Children ask great questions, and their imaginations are wonderful. Those imaginations, however, mean that they need adults to be honest and clear during the heaviest moments of life. When adults are not clear, children’s imaginations often create bigger fears and anxieties than if they had a safe space to wrestle with their worries.

Those in the funeral and deathcare industry have a role to play in helping to navigate sensitive subjects, including death and dying from a child’s perspective. Families, especially grieving ones, will look to experts for guidance on the right approach.

Here is some advice on how adults can explain death and dying to children, which can be used as a tool when talking with families.

Using the Right Language

The first step in talking to children about death is using language that children understand. When adults talk to each other, it is common to hear someone say, for example, “My grandma passed away.” The phrase “passed away” is standard, but it is one of the many phrases adults use that can be confusing to children.

Children need concrete language. Up until about age six, they are magical thinkers, and the finality of death is hard for them to grasp. “Passed away” has no significance to them. Oftentimes, adults will try to use soft language, thinking it will help a child. They may say, “Grandpa went to sleep” and then wonder why their child is struggling to sleep at night. The child’s logic is that Grandpa never woke up from his slumber, and that creates a deep fear in going to sleep. Children are very literal.

The best words to use when talking to children about death are the hardest ones to say. The reason adults use phrases such as “passed away” is because adults are fearful of sounding too harsh or making a loved one’s death real by saying it out loud. Instead, it is important to use concrete words, such as “death,” “dying,” and “dead.” There is no doubt that it hurts to say those words out loud, but adults need to help children understand what happened and set a firm, loving foundation for their grief. Language matters, and it is the first step in being a safe space for grieving children.

Grief is Individual

One of the many things grief professionals maintain is that everyone grieves and processes emotions differently. Children process their feelings through play. When you tell a child someone they know died, they may or may not ask questions before running off to play. It may confuse you or even make you think they do not care. On the contrary, they are working through some big feelings.

Staff at funeral homes may meet a curious child asking questions about their family member’s body, clothes, or grave site, and then be met with silence before a child trots off, only to come back later with more detailed questions.

Kids also love to ask deep questions hours or days after they are told that someone they love is dying or has died. They play. They reflect. Then out of nowhere they may throw out a question about the afterlife or the dying process that may not even occur to an adult. Their imaginations have been running.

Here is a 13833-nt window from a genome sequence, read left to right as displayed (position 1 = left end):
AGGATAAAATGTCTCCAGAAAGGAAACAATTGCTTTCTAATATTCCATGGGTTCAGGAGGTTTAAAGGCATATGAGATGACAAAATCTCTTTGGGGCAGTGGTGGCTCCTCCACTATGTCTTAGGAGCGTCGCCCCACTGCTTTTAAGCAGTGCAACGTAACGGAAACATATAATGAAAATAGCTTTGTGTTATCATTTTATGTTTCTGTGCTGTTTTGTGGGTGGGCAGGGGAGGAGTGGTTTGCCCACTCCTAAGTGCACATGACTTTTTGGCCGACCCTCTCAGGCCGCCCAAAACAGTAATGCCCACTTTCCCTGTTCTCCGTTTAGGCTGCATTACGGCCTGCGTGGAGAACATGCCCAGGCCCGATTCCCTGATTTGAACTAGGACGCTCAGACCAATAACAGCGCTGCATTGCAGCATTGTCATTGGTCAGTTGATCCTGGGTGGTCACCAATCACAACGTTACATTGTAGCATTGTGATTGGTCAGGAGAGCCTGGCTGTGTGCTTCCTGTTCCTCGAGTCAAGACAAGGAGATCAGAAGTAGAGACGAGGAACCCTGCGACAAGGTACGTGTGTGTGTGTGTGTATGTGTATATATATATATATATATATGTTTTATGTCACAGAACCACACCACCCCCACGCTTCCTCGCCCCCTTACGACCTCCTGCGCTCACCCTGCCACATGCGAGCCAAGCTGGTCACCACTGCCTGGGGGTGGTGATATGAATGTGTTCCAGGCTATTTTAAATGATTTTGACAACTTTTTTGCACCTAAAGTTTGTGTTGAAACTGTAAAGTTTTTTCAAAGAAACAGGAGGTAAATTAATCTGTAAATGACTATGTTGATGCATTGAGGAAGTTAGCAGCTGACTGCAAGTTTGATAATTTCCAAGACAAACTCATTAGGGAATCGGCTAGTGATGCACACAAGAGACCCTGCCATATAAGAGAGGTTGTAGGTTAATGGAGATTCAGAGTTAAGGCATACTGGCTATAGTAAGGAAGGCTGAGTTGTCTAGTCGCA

Creating Space for Kids to Grieve

There are some wonderful ways adults can support kids after they hear someone is dying or has died. Most major cities have grief centers, such as Bo’s Place or the Dougy Center, that serve as a safe space for kids to express their grief, and each of these places have resources on their websites.

At home and at school, parents, teachers, clergy, and other adults in the child’s life can demonstrate that big feelings are OK. Give kids permission to grieve and express emotions in a healthy way. There are also wonderful children’s books on death, dying, and grief that can guide children in articulating how they feel while helping them understand grief and the finality of death.

Funeral homes can have resources ready for their own education and to provide to families. They can also have activity and coloring sheets available to children in case a child needs to pause and play. Adults may need tissues and to hear a favorite hymn, but kids will need to quietly play. Emotion-based activities that can be done sitting in a chair will help a child process what they are seeing and hearing in the funeral home.

The Language of Grief and Play

No matter what role you have in the funeral or deathcare industry, the most important thing to remember is to talk to children in concrete language. Let them ask questions on their time. Be patient and clear. And, if a child asks you to play with them, play.

Adults can learn a lot from children on how to grieve, because children are not worried about what others think of them. They do not always understand what death means and what to do, so they will look to adults and trusted professionals for peace, clarity, and answers. Their gift in their grief is a life full of trusted adults ready to meet them where they are.

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